Today the Church honors St. Josephine Bakhita (1869-1947), a Sudanese woman who was sold into brutal and abusive slavery as a young girl in the Darfur region of Africa, eventually transported to Italy to work for a friend of her owner’s family, and, when she resisted returning to Africa in favor of joining the religious order who taught the young daughter of the family for whom she worked, was set free because of the dictates of Italian law. After professing eternal vows, she lived out the remainder of her life as a Canossian Sister of the Institute of Catechumens in Venice, Italy. St. Josephine was canonized by Pope John Paul II in 2000 and is recognized as the patron saint of Sudan. According to the existing accounts of her life, there are two prominent bits of biographical history that are attributed to St. Josephine. One is this beautiful quotation: “Be good, love the Lord, pray for those who do not know him. What a great grace it is to know God!” The other is that, amongst the Canossian Sisters in Venice, St. Josephine’s mission was carried out in the services of “cooking, sewing, embroidery and attending the door.”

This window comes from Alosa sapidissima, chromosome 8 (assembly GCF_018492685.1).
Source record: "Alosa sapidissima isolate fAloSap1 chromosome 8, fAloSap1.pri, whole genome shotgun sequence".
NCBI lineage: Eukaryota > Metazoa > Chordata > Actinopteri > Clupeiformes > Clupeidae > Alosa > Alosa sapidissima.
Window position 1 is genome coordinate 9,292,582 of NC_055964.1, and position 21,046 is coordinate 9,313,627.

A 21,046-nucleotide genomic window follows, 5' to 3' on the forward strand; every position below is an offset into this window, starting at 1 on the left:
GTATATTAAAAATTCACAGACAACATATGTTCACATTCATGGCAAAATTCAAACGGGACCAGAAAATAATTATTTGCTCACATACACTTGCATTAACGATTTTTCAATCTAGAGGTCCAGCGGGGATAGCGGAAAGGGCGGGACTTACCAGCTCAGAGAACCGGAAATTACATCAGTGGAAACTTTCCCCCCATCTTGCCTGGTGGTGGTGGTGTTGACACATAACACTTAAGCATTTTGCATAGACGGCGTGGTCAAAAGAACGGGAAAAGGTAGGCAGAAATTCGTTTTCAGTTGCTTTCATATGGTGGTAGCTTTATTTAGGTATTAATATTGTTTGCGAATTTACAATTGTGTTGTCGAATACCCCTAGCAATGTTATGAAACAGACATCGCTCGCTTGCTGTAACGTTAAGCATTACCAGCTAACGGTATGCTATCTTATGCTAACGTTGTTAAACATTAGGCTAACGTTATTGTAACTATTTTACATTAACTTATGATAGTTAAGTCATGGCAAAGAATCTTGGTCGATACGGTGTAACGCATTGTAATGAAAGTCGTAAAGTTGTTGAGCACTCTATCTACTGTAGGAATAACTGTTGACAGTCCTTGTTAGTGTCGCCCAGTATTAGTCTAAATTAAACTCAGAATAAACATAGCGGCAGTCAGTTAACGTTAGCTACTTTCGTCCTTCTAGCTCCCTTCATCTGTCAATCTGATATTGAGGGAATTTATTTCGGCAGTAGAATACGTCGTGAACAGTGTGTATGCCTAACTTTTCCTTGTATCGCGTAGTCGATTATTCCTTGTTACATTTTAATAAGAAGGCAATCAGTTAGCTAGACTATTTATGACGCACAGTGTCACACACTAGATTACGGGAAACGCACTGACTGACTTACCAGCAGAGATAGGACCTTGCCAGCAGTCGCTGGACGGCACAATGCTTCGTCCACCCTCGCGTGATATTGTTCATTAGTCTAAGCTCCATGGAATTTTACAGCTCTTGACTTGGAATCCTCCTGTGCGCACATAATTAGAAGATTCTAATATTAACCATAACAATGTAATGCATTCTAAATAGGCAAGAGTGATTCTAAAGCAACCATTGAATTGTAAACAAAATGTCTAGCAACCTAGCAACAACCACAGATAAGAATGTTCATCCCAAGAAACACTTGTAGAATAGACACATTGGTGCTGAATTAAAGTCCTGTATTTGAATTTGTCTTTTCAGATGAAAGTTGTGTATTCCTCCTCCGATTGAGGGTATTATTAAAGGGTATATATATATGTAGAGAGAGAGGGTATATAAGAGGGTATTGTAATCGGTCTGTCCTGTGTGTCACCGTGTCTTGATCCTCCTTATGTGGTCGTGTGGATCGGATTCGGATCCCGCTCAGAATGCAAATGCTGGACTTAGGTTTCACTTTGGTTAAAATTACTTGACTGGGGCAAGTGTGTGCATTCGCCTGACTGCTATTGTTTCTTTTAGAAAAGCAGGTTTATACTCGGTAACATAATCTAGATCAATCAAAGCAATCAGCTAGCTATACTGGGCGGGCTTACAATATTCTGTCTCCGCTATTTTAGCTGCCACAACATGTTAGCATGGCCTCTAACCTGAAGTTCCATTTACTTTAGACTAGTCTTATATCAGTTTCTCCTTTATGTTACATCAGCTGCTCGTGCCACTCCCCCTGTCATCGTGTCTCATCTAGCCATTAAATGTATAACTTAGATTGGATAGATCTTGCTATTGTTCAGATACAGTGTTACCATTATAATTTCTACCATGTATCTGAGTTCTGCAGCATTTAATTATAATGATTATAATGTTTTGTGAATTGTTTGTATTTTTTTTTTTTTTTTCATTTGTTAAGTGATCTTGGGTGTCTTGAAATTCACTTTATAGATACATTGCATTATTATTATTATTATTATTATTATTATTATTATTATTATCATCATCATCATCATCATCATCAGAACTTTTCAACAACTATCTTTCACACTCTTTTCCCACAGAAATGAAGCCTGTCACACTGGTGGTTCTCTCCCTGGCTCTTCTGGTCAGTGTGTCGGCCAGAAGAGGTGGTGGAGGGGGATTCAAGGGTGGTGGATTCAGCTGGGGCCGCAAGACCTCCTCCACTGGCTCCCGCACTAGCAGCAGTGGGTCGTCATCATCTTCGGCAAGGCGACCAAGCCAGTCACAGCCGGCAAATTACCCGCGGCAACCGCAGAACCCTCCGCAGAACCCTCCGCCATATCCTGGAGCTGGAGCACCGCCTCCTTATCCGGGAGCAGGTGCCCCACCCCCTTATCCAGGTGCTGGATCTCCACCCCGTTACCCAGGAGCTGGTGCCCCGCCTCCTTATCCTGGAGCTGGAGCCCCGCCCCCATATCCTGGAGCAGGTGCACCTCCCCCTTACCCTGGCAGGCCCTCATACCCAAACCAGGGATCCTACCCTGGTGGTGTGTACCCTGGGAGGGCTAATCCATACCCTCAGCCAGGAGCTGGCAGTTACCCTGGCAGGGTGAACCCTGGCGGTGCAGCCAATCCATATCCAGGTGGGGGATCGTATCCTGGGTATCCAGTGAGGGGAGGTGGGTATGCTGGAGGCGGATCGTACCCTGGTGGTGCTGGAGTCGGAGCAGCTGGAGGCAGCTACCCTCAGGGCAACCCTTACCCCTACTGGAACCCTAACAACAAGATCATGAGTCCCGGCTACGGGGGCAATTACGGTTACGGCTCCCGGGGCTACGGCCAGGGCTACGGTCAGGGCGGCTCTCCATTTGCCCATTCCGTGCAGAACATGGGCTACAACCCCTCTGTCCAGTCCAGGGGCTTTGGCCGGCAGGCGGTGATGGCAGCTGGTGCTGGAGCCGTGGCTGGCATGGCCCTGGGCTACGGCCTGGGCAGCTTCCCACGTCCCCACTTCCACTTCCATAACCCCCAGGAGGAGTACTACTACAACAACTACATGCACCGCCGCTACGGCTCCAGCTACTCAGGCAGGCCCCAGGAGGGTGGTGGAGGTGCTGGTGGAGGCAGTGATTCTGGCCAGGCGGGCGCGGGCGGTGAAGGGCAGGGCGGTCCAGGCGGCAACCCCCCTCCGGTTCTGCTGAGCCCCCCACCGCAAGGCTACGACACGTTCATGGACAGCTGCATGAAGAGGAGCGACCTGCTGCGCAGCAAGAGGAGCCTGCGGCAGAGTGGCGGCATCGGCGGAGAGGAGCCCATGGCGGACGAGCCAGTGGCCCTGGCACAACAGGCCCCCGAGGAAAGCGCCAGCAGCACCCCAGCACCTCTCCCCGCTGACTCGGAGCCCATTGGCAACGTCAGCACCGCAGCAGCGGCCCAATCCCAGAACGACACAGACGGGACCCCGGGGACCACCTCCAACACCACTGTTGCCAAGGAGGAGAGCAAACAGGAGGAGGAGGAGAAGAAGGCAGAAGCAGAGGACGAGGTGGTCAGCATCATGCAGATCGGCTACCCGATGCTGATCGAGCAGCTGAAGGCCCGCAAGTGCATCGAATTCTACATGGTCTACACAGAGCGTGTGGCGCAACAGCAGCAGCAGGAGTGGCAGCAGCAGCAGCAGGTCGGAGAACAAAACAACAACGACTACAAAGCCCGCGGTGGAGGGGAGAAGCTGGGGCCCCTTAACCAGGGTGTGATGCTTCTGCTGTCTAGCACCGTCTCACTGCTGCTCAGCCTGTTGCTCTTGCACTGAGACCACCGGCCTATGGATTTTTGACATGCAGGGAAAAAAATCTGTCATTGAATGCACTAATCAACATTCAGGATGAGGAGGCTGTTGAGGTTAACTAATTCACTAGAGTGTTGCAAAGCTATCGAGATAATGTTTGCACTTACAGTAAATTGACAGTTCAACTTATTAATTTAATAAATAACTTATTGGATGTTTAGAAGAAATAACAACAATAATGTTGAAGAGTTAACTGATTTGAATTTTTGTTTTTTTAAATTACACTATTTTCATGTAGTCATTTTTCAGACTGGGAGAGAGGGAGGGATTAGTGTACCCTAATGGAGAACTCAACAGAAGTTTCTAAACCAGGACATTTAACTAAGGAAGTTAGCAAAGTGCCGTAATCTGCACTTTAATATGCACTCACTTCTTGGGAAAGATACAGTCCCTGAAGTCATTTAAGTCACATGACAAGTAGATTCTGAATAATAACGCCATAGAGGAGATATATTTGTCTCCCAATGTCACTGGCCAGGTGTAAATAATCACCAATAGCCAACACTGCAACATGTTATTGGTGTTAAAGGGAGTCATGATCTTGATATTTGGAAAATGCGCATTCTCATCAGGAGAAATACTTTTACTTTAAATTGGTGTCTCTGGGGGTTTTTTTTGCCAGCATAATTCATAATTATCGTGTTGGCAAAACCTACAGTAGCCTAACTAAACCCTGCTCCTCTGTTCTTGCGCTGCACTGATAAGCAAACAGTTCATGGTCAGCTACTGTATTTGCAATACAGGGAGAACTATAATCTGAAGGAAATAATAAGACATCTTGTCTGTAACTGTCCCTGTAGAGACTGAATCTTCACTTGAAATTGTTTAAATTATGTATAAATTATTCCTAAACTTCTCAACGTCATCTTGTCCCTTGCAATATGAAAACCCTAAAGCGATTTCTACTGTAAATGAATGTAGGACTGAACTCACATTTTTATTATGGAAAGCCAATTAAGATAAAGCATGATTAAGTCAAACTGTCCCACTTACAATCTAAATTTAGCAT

That is all.
No literary works are attributed to Josephine Bakhita, few quips of theological genius carry her citation, no major religious orders or movements memorialize her earthly existence. In the same vein as the beloved St. Thérèse of Lisieux, Josephine was a saint of the “little way,” even littler still. She is a saint of almost-unnoticed holiness. Almost. Cooking, sewing, embroidering, and attending the door, she carried out joyfully the call of Christ in the small tasks of a menial, yet eternally important life: every child who entered in through that door to be educated by the Canossian Sisters received the warm welcome of St. Josephine, a hearty hug and a kiss on the top of the head, her love overflowing and her spirit carrying Christ to all who crossed that threshold.
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